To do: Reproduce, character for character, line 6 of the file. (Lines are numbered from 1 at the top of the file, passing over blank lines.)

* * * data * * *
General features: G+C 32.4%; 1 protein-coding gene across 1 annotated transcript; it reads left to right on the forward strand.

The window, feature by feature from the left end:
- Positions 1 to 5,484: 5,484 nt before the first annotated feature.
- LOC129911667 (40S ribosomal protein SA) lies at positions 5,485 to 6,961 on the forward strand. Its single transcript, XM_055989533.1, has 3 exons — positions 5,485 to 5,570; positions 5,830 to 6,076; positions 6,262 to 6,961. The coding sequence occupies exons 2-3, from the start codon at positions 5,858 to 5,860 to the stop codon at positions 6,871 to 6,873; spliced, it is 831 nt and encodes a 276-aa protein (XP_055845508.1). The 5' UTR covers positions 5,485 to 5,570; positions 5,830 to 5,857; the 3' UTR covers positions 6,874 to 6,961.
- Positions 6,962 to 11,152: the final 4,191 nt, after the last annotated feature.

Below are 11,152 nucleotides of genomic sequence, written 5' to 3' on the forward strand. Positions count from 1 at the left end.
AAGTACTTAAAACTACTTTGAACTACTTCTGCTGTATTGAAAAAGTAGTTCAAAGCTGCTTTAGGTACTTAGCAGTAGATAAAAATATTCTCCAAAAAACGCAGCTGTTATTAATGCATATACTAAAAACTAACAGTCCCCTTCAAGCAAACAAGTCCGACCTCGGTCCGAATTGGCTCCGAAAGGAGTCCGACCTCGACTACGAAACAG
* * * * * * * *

Below are 11,152 nucleotides of genomic sequence, written 5' to 3' on the forward strand. Positions count from 1 at the left end.